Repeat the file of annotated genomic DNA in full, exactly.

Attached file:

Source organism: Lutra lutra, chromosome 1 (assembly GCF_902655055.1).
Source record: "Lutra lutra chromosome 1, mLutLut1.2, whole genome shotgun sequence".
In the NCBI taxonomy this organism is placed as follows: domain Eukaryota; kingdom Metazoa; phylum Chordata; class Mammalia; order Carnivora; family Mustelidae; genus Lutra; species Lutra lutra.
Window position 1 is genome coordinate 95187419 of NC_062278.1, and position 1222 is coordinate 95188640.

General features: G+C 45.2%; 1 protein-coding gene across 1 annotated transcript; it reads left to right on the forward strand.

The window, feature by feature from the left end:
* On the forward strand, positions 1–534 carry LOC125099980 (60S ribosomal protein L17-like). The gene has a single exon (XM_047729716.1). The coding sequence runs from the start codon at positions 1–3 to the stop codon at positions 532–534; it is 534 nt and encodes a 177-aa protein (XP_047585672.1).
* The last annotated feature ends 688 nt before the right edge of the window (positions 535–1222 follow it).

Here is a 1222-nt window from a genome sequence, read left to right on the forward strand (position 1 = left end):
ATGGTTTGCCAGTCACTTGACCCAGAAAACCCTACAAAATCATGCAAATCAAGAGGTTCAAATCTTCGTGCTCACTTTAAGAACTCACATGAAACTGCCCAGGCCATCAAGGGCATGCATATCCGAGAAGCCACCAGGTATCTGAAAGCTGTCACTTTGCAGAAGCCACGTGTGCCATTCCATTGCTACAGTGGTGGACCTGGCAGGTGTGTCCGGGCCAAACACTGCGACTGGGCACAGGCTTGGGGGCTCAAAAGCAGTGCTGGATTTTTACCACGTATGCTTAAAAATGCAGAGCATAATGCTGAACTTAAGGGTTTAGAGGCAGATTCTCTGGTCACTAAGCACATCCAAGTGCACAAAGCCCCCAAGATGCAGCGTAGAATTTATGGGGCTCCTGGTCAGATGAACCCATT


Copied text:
Source organism: Lutra lutra, chromosome 1 (assembly GCF_902655055.1).
Source record: "Lutra lutra chromosome 1, mLutLut1.2, whole genome shotgun sequence".
In the NCBI taxonomy this organism is placed as follows: domain Eukaryota; kingdom Metazoa; phylum Chordata; class Mammalia; order Carnivora; family Mustelidae; genus Lutra; species Lutra lutra.
Window position 1 is genome coordinate 95187419 of NC_062278.1, and position 1222 is coordinate 95188640.

General features: G+C 45.2%; 1 protein-coding gene across 1 annotated transcript; it reads left to right on the forward strand.

The window, feature by feature from the left end:
* On the forward strand, positions 1–534 carry LOC125099980 (60S ribosomal protein L17-like). The gene has a single exon (XM_047729716.1). The coding sequence runs from the start codon at positions 1–3 to the stop codon at positions 532–534; it is 534 nt and encodes a 177-aa protein (XP_047585672.1).
* The last annotated feature ends 688 nt before the right edge of the window (positions 535–1222 follow it).

Here is a 1222-nt window from a genome sequence, read left to right on the forward strand (position 1 = left end):
ATGGTTTGCCAGTCACTTGACCCAGAAAACCCTACAAAATCATGCAAATCAAGAGGTTCAAATCTTCGTGCTCACTTTAAGAACTCACATGAAACTGCCCAGGCCATCAAGGGCATGCATATCCGAGAAGCCACCAGGTATCTGAAAGCTGTCACTTTGCAGAAGCCACGTGTGCCATTCCATTGCTACAGTGGTGGACCTGGCAGGTGTGTCCGGGCCAAACACTGCGACTGGGCACAGGCTTGGGGGCTCAAAAGCAGTGCTGGATTTTTACCACGTATGCTTAAAAATGCAGAGCATAATGCTGAACTTAAGGGTTTAGAGGCAGATTCTCTGGTCACTAAGCACATCCAAGTGCACAAAGCCCCCAAGATGCAGCGTAGAATTTATGGGGCTCCTGGTCAGATGAACCCATT